“If advertisers and marketers fail to get their tactics right from the kick off, it could be the proverbial ‘game of two halves’. The big winners will be those who capture the nation’s imagination, combining humour and patriotism with fantastic offers to create memorable, personal and relevant campaigns.  The losers will be those who score an own goal because they haven’t thought about who they are trying to reach. In marketing terms they won’t even make it past Group stages.”


Stephanie Dobson
Experian Public Relations
0115 9922515

About Experian
Experian is the leading global information services company, providing data and analytical tools to clients in more than 90 countries. The company helps businesses to manage credit risk, prevent fraud, target marketing offers and automate decision making. Experian also helps individuals to check their credit report and credit score, and protect against identity theft.

For more information, visit

Experian plc is listed on the London Stock Exchange (EXPN) and is a constituent of the FTSE 100 index. Total revenue for the year ended 31 March 2010 was $3.9 billion. Experian employs approximately 15,000 people in 40 countries and has its corporate headquarters in Dublin, Ireland, with operational headquarters in Nottingham, UK; Costa Mesa, California; and São Paulo, Brazil.

For more information, visit

About Mosaic
Experian’s consumer classification Mosaic UK 2009 draws on over 440 separate pieces of compliant public and proprietary sourced information for each of the UK’s 48 million adults – a total of 21 billion individual data items to create a high definition picture of modern British society.  The classification now incorporates 15 lifestyle groups, 67 lifestyle types and 141 person types, updated every six months.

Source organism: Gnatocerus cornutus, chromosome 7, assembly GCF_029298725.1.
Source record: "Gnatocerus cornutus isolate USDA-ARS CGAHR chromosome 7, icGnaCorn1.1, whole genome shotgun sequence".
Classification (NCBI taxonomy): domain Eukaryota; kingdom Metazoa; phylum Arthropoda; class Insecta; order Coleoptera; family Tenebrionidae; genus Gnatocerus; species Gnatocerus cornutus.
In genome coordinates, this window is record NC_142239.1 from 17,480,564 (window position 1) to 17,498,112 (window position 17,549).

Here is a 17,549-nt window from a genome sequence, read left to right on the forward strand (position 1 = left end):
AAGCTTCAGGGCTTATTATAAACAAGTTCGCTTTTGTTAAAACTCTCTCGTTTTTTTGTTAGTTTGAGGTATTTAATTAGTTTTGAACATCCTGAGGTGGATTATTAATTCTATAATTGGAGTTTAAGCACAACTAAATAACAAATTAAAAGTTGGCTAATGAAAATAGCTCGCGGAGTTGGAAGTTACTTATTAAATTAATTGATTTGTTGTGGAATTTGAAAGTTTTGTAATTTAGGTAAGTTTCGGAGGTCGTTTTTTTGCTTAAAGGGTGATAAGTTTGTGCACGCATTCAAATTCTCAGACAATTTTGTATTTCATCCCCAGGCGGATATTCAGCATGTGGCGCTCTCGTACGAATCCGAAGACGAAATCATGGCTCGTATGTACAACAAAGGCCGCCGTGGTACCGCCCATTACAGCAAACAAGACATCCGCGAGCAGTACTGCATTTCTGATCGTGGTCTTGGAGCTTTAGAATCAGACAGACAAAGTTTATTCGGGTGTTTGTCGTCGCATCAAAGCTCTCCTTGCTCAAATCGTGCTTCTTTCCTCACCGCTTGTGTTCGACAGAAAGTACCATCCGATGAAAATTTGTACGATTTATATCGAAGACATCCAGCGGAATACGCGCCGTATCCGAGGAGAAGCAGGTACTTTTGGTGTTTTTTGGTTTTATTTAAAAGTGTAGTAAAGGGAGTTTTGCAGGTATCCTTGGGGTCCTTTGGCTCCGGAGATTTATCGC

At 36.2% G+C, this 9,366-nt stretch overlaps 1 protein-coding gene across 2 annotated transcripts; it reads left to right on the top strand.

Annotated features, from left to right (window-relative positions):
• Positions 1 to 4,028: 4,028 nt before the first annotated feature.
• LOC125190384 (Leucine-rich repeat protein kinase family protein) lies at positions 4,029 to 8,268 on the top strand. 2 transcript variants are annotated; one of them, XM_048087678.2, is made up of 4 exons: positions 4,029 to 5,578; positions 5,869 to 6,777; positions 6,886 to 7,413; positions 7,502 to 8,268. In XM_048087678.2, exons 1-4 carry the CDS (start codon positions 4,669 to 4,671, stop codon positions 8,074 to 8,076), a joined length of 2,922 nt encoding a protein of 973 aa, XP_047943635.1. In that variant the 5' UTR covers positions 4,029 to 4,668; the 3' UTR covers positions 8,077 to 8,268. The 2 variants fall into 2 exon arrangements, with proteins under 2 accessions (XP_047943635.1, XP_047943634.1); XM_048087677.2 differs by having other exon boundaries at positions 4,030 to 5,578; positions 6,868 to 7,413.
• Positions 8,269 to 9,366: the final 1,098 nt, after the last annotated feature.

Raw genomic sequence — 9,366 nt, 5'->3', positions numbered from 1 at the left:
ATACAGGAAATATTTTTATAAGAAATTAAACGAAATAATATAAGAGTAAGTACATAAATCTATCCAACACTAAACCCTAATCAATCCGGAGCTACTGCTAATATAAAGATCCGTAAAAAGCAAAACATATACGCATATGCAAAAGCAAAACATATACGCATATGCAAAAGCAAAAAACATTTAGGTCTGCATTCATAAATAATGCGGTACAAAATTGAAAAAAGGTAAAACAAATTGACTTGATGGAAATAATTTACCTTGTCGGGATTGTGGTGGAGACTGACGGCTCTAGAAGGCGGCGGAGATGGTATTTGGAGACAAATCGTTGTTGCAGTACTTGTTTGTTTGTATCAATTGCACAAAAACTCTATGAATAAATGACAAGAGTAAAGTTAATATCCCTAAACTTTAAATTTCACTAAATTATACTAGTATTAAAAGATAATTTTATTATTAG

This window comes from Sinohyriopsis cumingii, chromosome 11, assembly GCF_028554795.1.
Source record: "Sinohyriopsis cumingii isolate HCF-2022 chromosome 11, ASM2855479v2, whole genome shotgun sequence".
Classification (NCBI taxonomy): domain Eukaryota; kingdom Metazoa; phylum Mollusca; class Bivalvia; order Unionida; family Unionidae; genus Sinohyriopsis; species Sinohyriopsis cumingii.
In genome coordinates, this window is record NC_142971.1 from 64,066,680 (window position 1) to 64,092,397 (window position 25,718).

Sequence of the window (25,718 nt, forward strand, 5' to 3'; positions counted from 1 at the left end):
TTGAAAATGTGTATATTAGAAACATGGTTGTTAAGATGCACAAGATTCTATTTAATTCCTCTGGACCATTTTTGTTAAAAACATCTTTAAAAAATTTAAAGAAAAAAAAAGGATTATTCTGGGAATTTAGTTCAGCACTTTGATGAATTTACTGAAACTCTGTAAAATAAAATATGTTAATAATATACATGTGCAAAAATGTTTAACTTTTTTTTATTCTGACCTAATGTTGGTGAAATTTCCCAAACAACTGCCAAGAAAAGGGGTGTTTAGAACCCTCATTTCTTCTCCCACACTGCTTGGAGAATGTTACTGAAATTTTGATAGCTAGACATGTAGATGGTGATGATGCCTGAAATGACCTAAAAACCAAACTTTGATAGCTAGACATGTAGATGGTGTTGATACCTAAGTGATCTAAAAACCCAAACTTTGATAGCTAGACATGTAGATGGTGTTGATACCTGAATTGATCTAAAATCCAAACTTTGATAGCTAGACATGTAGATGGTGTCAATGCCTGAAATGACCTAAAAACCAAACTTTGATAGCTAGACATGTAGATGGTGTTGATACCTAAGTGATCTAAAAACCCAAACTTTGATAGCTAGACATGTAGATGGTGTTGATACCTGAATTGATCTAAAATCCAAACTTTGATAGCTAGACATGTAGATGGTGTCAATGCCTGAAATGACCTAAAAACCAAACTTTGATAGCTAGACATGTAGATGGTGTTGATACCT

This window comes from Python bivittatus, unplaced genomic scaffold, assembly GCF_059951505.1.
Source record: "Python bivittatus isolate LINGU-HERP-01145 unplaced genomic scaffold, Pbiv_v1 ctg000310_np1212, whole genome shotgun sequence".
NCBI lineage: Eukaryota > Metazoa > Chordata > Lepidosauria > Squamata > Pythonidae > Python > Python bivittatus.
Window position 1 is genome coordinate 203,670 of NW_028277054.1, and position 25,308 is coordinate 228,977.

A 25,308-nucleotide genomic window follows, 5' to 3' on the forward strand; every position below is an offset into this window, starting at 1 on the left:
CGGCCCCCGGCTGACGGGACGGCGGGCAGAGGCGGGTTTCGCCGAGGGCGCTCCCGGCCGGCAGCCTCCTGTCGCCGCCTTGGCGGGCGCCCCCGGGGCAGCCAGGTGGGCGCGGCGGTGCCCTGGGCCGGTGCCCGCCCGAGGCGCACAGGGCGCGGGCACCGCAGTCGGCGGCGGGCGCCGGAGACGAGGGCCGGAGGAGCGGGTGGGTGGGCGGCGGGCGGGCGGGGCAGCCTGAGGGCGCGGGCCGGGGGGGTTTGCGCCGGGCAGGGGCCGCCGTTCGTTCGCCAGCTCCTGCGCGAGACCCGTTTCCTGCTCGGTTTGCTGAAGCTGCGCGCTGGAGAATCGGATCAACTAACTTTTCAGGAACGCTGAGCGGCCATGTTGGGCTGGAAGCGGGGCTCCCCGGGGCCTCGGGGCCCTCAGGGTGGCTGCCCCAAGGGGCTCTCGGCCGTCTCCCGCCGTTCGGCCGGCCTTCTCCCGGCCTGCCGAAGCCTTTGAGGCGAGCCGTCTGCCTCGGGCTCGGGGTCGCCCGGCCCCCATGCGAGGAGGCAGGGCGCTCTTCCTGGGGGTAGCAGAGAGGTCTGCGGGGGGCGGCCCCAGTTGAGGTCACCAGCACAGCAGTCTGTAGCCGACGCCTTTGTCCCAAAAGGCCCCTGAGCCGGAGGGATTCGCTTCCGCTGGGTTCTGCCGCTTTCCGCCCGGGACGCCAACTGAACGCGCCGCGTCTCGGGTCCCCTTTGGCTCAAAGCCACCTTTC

Mosaic Methodology
Experian’s data was compiled using TGI survey data (Target Group Index) a continuous survey of consumer product usage, lifestyle, media exposure and attitudes across Great Britain and based on questions covering the aspects of behaviour that would make people most likely to be a fan of the world cup and to drink alcohol whilst enjoying the game.  These data respondents were then matched to their appropriate Mosaic type, enabling Experian to profile the groups and types most likely to engage in watching the World Cup and drinking whilst watching the game.  Using these profiles Experian can locate the highest areas of penetration of these people in the UK.

Mosaic types referenced
Production Managers – those living in quiet streets of semi-detached housing, typically in the established but more pleasant suburbs of large industrial cities. Comprise older couples and some married couples with children of school years. These are very often the homes of white-collar and technical workers.

Lower Middle Class Families - lower middle class families, often with older children still at home, living in early inter war semi-detached houses, mostly in large provincial cities. Many work for local manufacturing companies in junior management and supervisory roles. Many wives also work to supplement household incomes.

Jacks of All Trades - live in neighbourhoods of older owner-occupied housing, often in small towns. They are typically responsible skilled manual workers many of whom are self-employed and who gain satisfaction as well as an income from providing various technical services to local residents. Neighbourhoods are not the old, inner cores of small towns but very often the unpretentious areas of semi-detached housing that separate them from the more recent outer estates of private housing.